Friend of mine just this afternoon proudly showed me her new bike purchase - about $350 (on sale - closeout) from REI. I told her what a great deal it was. Explained to her to be alittle careful shoving the bike in her truck (as the parts might break), how to hook up her brakes (V-brakes) and what to do about her tires (shrader - I only have presta pumps) and that I can't wait to ride with her. We, on more expensive bikes, are snobs... just remember that. I alway remind my snobby friends that the people like my friend are at least out riding and in effect, putting in more effort than us so we should all shut up about how cheap the bikes are! It's a bike - just get out and ride; who cares if its top of the line or Walmart basic...
Edited to add: Cheap mountain bikes taken off road and used for drops, jumps and steep descents are dangerous (I have a friend on a Wally World bike land in the hospital 5 days because the bike blew apart on a drop). That is where I would put my foot down about saving a buck. If that is plan than save up and invest in a bike capable of the abuse. If that is what you can afford, then ride responsibly and know what the bike can handle.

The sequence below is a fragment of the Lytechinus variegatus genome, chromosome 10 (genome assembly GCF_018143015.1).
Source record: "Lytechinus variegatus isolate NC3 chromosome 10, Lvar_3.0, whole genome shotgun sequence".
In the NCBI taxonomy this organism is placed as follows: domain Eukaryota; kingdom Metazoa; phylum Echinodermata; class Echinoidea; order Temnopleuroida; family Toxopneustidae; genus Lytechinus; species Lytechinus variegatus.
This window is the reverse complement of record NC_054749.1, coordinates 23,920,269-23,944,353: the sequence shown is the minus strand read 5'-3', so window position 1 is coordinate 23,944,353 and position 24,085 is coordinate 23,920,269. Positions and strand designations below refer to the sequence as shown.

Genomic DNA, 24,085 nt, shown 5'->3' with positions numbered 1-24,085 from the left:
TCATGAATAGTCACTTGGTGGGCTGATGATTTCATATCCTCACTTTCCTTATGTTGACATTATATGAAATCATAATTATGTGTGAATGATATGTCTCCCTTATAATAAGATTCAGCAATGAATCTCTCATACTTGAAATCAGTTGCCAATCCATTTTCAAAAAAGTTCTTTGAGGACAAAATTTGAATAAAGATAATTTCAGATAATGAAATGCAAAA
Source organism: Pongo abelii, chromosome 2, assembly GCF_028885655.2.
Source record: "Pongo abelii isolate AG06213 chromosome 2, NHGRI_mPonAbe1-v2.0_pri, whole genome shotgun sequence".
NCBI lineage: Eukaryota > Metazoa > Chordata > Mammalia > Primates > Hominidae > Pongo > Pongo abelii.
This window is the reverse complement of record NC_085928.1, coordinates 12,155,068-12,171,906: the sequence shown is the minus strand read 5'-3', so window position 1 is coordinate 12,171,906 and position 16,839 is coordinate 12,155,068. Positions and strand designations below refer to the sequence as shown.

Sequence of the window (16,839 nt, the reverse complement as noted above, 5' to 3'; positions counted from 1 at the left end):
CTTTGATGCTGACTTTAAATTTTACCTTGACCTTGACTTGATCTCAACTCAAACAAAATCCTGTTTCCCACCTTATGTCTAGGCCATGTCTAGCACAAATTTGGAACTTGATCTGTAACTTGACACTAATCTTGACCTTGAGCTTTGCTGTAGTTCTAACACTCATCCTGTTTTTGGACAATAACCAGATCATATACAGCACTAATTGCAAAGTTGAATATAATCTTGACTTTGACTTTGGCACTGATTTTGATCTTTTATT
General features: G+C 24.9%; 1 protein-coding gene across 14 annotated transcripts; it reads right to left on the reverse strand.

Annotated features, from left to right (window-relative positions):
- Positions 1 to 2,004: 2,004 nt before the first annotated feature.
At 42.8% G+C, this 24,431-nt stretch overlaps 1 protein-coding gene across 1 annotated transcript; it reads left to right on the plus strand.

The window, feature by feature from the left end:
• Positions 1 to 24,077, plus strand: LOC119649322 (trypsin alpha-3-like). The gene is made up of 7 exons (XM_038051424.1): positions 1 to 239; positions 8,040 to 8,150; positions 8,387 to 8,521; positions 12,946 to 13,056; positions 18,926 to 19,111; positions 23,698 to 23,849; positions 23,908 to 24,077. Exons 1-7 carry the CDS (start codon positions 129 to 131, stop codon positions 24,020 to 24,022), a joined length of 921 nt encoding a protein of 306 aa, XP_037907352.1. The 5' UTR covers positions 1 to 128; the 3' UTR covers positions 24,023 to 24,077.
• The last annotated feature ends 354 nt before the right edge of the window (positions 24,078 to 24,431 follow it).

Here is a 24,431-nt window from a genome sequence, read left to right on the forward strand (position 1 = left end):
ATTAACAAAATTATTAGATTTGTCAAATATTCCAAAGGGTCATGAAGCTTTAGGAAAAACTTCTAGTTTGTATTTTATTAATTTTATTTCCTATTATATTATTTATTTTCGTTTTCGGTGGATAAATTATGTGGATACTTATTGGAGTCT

Agree 100%. Many people obsess about buy an initial bike that is bike-society acceptable and spend big $. Then they lose interest and the bike sits and sits and sits.
Originally Posted by Pamestique
I bought a BikesDirect (BD) mountain bike and it was great value for money. Then again, I enjoy doing my own maintenance and was component savvy. I would guesstimate my BD bike would be close to $1200 at the local bike shop (Rock Shox etc). I paid $800 and it was shipped to my door. Initial setup was a breeze and everything was great out of the box.
If getting a BD bikes, aim for the 'sweet spot' of not too cheap but not too expensive. :)
The OP is about $350 falling apart and yes riding any bike can be a joy but having to pay for continued repairs that add up to the price of a nice $600 bike in the end is not. If given the choice, I'd easily choose a $600 bike over a $350 for that reason. Has nothing to do with snobbery. It's about spending money wisely. Paying $350 and spending $350 to keep it running just to end up with the same $350 bike is not spending wisely.